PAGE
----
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‘Grandparental Leave’ reforms shelved by Govt

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Good news for a change for employers!

The government has put its plans to introduce grandparental leave, a landmark proposal of David Cameron’s 2015 government, which was slated to be launched this year, on hold.

It is understood that the plans, which would have extended shared parental leave (SPL) to grandparents, have been temporarily put to one side while the government carries out an evaluation of the SPL policy in general. The findings of this evaluation are expected to be published early next year.

Plans to roll out leave to grandparents were announced by then-chancellor George Osborne at the Conservative Party Conference in October 2015, with the intention of implementing the policy by 2018. A consultation on the extension was due to launch in May 2016.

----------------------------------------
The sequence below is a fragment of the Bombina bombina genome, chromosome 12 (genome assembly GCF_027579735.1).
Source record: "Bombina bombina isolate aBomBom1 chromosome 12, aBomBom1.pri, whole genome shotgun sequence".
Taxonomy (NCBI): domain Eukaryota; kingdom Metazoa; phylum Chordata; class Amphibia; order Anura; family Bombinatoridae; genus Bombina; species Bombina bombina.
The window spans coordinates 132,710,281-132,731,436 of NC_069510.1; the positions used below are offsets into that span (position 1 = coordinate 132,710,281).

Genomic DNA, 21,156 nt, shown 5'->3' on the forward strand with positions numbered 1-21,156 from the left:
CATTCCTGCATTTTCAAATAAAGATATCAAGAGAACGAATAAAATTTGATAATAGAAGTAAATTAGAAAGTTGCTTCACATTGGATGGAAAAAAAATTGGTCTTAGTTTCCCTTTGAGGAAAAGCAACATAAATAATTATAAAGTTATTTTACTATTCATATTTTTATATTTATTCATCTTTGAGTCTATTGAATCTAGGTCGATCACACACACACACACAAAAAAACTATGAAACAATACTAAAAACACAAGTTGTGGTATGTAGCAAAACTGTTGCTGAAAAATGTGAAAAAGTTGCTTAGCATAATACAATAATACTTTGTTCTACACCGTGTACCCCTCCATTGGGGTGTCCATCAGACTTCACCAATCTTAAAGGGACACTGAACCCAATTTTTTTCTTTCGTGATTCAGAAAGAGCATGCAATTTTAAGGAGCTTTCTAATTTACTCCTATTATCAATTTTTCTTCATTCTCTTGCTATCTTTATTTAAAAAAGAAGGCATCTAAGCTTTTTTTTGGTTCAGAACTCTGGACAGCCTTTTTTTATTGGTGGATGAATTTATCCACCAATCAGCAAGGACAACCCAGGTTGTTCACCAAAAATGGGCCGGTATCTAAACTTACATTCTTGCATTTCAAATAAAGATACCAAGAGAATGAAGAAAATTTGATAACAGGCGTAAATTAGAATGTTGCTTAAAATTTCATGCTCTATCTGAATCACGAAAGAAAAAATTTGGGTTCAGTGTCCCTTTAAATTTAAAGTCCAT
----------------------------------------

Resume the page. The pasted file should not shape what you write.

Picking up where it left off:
“In many families, grandparents play a central role in caring for their grandchildren and helping to keep down the costs of childcare,” Osborne told the Mail on Sunday at the time. “Increasing numbers of grandparents, however, also want to remain in work themselves.”

CIPD research, published in 2016, revealed that employers had varied views about the proposals. Just over a quarter (27 per cent) felt it was a good idea as many mothers relied on grandparents for childcare when they first returned following maternity leave, but a similar proportion (25 per cent) felt the proposed extension was a step too far.

The grandparental leave proposals would have extended statutory Shared Parental Pay to grandparents too. The current rate is £140.98 a week or 90 per cent of average weekly earnings, whichever is lower, for 37 weeks.


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